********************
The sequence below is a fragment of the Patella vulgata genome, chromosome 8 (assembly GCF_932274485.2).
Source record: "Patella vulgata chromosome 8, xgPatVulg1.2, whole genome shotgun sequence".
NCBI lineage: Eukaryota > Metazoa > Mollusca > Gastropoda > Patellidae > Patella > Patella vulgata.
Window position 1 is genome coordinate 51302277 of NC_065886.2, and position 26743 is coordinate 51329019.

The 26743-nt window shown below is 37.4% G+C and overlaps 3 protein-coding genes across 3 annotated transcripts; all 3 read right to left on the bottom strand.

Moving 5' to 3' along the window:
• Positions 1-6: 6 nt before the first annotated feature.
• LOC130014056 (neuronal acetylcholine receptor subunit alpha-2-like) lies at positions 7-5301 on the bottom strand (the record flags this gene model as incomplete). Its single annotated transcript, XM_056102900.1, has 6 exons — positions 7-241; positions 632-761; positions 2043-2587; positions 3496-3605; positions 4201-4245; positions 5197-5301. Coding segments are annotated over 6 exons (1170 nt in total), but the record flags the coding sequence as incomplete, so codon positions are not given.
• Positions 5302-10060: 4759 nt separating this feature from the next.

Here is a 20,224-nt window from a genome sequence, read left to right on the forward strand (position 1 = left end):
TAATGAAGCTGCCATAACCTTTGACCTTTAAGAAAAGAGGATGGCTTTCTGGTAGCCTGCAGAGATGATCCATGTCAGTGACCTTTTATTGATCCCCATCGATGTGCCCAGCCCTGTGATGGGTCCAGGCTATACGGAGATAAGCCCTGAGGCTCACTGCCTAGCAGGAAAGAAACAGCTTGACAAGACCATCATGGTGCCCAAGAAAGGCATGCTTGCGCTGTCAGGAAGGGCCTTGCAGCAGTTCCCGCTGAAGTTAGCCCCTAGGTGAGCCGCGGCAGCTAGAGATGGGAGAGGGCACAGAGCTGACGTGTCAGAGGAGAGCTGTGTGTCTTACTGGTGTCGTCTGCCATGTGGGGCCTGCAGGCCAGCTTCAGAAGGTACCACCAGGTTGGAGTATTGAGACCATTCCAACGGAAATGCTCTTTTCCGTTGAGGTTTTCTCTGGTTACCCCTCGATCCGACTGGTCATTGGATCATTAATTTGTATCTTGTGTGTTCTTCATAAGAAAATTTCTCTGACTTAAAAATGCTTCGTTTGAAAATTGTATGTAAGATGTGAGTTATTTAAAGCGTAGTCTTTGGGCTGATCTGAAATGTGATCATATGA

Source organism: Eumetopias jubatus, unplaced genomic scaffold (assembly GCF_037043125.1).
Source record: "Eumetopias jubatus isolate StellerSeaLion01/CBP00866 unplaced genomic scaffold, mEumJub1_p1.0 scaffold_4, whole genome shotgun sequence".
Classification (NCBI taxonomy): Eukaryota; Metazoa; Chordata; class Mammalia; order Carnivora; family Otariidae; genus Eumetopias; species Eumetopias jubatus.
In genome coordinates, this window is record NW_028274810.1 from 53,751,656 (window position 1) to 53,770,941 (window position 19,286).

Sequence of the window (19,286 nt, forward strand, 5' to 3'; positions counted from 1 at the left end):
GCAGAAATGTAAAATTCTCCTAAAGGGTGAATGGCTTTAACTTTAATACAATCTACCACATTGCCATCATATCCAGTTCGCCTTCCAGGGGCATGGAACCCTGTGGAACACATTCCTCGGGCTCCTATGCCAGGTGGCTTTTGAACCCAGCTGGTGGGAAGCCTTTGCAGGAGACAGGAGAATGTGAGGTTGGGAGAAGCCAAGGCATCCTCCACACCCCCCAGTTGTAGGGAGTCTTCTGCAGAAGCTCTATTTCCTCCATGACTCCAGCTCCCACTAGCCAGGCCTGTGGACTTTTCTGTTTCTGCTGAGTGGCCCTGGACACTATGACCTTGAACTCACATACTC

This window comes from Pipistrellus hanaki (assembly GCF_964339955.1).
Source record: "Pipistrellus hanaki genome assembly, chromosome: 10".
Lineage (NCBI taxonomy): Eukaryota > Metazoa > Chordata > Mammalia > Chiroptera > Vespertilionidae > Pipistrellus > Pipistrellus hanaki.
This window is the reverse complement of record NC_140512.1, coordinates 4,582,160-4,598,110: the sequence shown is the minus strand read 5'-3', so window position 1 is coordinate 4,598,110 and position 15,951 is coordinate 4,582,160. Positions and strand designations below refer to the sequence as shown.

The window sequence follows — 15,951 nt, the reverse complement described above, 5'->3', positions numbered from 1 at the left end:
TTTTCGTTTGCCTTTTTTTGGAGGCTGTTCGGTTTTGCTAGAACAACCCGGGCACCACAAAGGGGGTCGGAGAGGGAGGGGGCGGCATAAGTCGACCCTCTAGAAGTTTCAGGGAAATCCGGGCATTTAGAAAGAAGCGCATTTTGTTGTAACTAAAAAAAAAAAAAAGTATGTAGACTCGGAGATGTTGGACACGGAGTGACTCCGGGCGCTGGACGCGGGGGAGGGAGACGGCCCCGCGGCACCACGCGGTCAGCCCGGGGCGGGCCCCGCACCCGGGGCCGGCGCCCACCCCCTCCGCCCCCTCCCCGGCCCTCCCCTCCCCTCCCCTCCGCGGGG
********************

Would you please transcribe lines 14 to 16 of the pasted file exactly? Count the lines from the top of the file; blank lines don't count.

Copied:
Classification (NCBI taxonomy): Eukaryota; Metazoa; Chordata; class Mammalia; order Carnivora; family Otariidae; genus Eumetopias; species Eumetopias jubatus.
In genome coordinates, this window is record NW_028274810.1 from 53,751,656 (window position 1) to 53,770,941 (window position 19,286).

Sequence of the window (19,286 nt, forward strand, 5' to 3'; positions counted from 1 at the left end):